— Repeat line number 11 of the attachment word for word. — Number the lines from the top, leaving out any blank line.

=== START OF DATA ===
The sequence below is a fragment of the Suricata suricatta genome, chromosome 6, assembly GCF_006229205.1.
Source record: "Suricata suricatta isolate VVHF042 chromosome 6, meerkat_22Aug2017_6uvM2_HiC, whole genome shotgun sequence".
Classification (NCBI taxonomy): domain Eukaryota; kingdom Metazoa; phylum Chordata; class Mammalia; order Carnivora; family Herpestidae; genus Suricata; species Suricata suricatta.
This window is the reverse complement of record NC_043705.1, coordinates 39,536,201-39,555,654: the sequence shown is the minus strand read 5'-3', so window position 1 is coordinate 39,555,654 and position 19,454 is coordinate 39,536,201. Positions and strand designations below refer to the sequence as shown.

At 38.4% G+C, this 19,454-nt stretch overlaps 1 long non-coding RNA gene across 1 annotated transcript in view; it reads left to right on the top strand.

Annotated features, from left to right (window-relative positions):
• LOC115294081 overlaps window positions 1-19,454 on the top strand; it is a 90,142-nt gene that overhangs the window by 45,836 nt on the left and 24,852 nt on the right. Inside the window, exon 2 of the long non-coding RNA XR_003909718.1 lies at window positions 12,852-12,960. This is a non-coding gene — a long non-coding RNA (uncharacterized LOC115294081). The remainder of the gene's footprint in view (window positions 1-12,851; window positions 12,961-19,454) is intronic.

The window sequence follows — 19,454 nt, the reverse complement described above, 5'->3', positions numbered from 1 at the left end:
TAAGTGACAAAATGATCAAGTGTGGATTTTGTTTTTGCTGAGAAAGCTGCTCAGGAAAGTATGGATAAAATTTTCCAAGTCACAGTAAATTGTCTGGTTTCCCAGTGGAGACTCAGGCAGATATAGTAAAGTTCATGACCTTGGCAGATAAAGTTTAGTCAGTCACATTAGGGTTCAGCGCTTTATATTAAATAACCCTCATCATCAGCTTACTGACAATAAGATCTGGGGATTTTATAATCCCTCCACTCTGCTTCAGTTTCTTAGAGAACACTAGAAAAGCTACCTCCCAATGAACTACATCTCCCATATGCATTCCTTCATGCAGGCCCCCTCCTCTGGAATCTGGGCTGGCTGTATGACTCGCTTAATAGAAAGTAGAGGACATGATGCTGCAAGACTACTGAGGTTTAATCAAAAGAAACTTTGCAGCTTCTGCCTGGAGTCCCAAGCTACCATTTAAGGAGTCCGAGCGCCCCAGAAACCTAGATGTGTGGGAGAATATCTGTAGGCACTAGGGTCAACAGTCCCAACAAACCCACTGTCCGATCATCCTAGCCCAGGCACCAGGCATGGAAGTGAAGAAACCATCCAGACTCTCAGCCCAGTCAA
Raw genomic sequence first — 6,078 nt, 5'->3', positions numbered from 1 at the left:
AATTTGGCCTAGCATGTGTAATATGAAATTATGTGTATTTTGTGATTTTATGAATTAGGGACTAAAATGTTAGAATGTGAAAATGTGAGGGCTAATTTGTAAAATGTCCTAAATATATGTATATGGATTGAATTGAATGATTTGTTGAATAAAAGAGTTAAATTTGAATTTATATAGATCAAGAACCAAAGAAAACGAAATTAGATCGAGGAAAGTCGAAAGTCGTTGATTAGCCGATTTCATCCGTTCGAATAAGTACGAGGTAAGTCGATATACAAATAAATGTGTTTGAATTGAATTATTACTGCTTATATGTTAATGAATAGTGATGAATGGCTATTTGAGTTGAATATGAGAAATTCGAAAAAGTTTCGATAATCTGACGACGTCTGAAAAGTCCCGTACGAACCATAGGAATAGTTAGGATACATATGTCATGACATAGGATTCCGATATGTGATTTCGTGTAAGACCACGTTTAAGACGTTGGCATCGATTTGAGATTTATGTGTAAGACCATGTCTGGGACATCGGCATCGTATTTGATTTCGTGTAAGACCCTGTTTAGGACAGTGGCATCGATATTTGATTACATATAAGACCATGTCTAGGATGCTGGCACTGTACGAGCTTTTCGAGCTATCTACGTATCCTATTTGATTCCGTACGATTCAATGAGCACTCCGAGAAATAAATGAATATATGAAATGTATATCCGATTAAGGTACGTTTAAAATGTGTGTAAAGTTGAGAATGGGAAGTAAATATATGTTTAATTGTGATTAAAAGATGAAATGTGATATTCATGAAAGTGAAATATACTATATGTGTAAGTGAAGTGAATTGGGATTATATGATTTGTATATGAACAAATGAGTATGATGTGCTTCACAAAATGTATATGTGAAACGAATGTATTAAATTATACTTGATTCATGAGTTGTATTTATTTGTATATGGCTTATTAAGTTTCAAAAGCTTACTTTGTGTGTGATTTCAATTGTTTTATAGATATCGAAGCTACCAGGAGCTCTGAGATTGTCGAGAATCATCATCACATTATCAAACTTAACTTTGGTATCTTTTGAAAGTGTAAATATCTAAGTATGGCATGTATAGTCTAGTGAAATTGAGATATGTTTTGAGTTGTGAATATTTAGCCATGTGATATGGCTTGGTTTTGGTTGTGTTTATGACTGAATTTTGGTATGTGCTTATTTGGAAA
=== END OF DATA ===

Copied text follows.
AATTTGGCCTAGCATGTGTAATATGAAATTATGTGTATTTTGTGATTTTATGAATTAGGGACTAAAATGTTAGAATGTGAAAATGTGAGGGCTAATTTGTAAAATGTCCTAAATATATGTATATGGATTGAATTGAATGATTTGTTGAATAAAAGAGTTAAATTTGAATTTATATAGATCAAGAACCAAAGAAAACGAAATTAGATCGAGGAAAGTCGAAAGTCGTTGATTAGCCGATTTCATCCGTTCGAATAAGTACGAGGTAAGTCGATATACAAATAAATGTGTTTGAATTGAATTATTACTGCTTATATGTTAATGAATAGTGATGAATGGCTATTTGAGTTGAATATGAGAAATTCGAAAAAGTTTCGATAATCTGACGACGTCTGAAAAGTCCCGTACGAACCATAGGAATAGTTAGGATACATATGTCATGACATAGGATTCCGATATGTGATTTCGTGTAAGACCACGTTTAAGACGTTGGCATCGATTTGAGATTTATGTGTAAGACCATGTCTGGGACATCGGCATCGTATTTGATTTCGTGTAAGACCCTGTTTAGGACAGTGGCATCGATATTTGATTACATATAAGACCATGTCTAGGATGCTGGCACTGTACGAGCTTTTCGAGCTATCTACGTATCCTATTTGATTCCGTACGATTCAATGAGCACTCCGAGAAATAAATGAATATATGAAATGTATATCCGATTAAGGTACGTTTAAAATGTGTGTAAAGTTGAGAATGGGAAGTAAATATATGTTTAATTGTGATTAAAAGATGAAATGTGATATTCATGAAAGTGAAATATACTATATGTGTAAGTGAAGTGAATTGGGATTATATGATTTGTATATGAACAAATGAGTATGATGTGCTTCACAAAATGTATATGTGAAACGAATGTATTAAATTATACTTGATTCATGAGTTGTATTTATTTGTATATGGCTTATTAAGTTTCAAAAGCTTACTTTGTGTGTGATTTCAATTGTTTTATAGATATCGAAGCTACCAGGAGCTCTGAGATTGTCGAGAATCATCATCACATTATCAAACTTAACTTTGGTATCTTTTGAAAGTGTAAATATCTAAGTATGGCATGTATAGTCTAGTGAAATTGAGATATGTTTTGAGTTGTGAATATTTAGCCATGTGATATGGCTTGGTTTTGGTTGTGTTTATGACTGAATTTTGGTATGTGCTTATTTGGAAA